Sat, Feb 23, 2013 - Page 15 News List

Australian currency rate working: RBA governor bank

KEEPING IN CHECK:The bank’s governor said that the high exchange rate lowered prices for tradable goods and services, helping to hold down measures of inflation


Reserve Bank of Australia Governor Glenn Stevens, center, arrives for the House Economics committee hearing at Parliament House in Canberra, Australia, yesterday.

Photo: Bloomberg

Reserve Bank of Australia (RBA) Governor Glenn Stevens endorsed the current level of interest rates and said he would need to be confident the currency was “seriously overvalued” before considering intervention to weaken it.

“There is a good deal of interest rate stimulus in the pipeline,” he said yesterday in semi-annual testimony to a parliamentary panel in Canberra. “It is having an effect.”

The local currency and bond yields rose as Stevens said an overnight cash rate target at 3 percent was appropriate.

Stevens — aiming to rebalance the two-speed economy where mining regions in the north and west thrive while manufacturers, builders and retailers in the south and east struggle — reiterated that rate cuts were more likely than increases.

The so-called Aussie’s almost 60 percent climb in the past four years has hurt exporters. While rate settings are not seeking a particular exchange rate response, “they are being set with a recognition of the exchange rate’s effect on the economy,” he said.

“The other tool that may be available is, of course, intervention, and I think the truth is that the power of forces at work here, you need to be pretty confident that it’s seriously overvalued or that the market’s behaving in some quite irrational way before you would launch a large-scale intervention,” Stevens said in response to a lawmaker’s question.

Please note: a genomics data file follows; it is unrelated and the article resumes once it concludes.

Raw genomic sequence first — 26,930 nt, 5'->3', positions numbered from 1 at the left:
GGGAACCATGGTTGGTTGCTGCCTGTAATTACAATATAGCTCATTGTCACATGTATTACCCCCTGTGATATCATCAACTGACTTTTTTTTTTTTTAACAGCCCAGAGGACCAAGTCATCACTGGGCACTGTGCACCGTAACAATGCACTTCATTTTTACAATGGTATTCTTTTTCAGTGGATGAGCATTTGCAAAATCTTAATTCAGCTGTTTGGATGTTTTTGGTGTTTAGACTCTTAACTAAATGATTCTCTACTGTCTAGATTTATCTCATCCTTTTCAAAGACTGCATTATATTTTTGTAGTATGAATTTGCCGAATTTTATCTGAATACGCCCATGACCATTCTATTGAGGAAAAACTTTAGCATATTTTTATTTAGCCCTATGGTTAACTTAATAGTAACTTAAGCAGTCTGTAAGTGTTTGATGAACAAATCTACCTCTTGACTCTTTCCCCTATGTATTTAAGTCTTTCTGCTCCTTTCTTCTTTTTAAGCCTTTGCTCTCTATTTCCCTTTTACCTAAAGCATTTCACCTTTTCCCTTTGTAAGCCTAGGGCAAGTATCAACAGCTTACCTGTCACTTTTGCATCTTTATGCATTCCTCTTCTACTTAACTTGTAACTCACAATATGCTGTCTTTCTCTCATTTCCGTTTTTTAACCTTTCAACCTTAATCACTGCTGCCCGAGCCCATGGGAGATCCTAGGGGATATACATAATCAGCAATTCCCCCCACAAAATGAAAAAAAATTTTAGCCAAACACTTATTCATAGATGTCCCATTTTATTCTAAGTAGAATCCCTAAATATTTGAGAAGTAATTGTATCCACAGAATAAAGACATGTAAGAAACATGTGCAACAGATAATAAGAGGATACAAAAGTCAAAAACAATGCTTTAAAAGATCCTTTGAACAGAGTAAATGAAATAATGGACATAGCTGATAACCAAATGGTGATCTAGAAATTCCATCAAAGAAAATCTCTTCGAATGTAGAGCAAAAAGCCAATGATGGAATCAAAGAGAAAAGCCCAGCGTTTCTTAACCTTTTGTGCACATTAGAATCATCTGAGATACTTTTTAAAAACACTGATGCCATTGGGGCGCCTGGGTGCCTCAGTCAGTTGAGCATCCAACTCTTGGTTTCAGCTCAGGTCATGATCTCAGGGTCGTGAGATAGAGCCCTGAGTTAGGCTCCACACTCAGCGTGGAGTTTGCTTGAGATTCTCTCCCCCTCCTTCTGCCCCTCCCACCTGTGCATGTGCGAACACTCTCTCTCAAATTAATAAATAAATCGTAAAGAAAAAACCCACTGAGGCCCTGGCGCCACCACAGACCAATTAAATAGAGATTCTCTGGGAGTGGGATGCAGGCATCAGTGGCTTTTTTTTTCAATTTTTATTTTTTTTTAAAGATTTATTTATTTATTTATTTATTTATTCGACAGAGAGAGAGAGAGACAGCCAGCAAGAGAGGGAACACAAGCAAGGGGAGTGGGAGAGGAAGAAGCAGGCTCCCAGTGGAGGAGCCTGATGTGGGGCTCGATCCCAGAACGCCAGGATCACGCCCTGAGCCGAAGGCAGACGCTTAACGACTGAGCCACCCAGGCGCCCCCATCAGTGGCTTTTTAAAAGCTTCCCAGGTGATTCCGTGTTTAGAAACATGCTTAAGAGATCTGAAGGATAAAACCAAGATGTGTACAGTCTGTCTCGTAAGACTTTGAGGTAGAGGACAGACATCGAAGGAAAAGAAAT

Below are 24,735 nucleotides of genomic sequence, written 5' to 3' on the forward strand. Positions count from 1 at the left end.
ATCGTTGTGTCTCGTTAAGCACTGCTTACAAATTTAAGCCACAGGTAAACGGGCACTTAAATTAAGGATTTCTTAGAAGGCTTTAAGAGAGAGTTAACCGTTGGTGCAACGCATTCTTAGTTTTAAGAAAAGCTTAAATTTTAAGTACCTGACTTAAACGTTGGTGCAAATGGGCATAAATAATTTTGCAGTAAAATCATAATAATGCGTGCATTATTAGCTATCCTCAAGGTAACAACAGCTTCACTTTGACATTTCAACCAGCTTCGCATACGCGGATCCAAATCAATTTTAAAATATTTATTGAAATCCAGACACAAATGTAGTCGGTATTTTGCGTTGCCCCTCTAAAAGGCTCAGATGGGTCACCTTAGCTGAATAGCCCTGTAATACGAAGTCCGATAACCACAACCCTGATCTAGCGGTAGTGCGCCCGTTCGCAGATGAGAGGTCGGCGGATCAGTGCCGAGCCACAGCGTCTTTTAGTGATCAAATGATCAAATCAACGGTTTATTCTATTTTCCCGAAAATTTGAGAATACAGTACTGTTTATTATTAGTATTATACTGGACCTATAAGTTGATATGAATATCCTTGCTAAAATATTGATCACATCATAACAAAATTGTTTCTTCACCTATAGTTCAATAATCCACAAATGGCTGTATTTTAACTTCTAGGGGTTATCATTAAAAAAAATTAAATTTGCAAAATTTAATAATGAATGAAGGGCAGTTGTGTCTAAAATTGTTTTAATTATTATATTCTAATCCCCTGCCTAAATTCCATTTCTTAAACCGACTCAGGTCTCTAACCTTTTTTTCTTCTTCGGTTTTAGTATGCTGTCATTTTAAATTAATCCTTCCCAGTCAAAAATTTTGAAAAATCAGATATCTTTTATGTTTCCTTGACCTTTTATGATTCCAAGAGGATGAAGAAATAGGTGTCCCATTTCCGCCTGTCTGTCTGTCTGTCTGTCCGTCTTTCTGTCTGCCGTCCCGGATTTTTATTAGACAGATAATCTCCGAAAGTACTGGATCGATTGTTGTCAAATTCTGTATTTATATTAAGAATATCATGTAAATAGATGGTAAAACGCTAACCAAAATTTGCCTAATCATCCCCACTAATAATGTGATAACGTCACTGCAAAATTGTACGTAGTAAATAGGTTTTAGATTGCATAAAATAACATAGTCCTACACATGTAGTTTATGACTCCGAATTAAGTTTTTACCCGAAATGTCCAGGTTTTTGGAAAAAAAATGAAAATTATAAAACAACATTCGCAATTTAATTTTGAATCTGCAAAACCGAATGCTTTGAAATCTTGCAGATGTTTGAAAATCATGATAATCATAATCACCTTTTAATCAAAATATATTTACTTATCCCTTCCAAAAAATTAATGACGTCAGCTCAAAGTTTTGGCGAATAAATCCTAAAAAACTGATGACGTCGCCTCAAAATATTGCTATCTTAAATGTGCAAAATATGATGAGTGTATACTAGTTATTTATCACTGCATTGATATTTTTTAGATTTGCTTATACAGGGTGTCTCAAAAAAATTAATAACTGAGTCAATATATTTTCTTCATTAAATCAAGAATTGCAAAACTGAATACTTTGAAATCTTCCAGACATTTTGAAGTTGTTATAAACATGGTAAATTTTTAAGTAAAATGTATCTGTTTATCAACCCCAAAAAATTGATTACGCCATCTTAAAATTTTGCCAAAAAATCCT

“It’s somewhat too high, but we’re not talking 50 percent or something like that,” he added.

The Australian central bank lowered its growth and inflation forecasts this month and has indicated a willingness to support demand in an economy where mining investment is predicted to crest this year. It reduced the benchmark rate in December last year to 3 percent, matching a half-century low set in 2009, as it seeks to boost industries including residential construction, before holding this month.

“Stevens’ comments are very firmly focused on what a strong currency means for inflation rather than including any threat of action,” said Sean Callow, a senior currency strategist in Sydney at Westpac Banking Corp. “The tone of his prepared comments indicate no great urgency to cut rates in the near term.”

The Australian dollar climbed for the first time in three days. The Australian dollar rose 0.7 percent to US$1.0314 as of 4:49pm yesterday in Sydney. It gained 0.1 percent since Feb. 15, when it completed a five-week decline, the longest streak since June last year.

The currency’s strength is slowing parts of the economy and forecast inflation.

The RBA, in a quarterly policy statement released on Feb. 8, predicted “below trend” growth of about 2.5 percent this year, compared with around 2.75 percent forecast in November last year. Consumer prices will rise 3 percent in the year to June this year, compared with the 3.25 percent increase it had forecast three months earlier.

“The high exchange rate has lowered prices for tradable goods and services and so helped to hold down measures of inflation over the past couple of years,” Stevens said.

Investors are pricing in a 39 percent chance Stevens will reduce rates by a quarter point to 2.75 percent at the meeting next month, swaps data compiled by Bloomberg show.

That would follow 175 basis points of cuts over the past 16 months.

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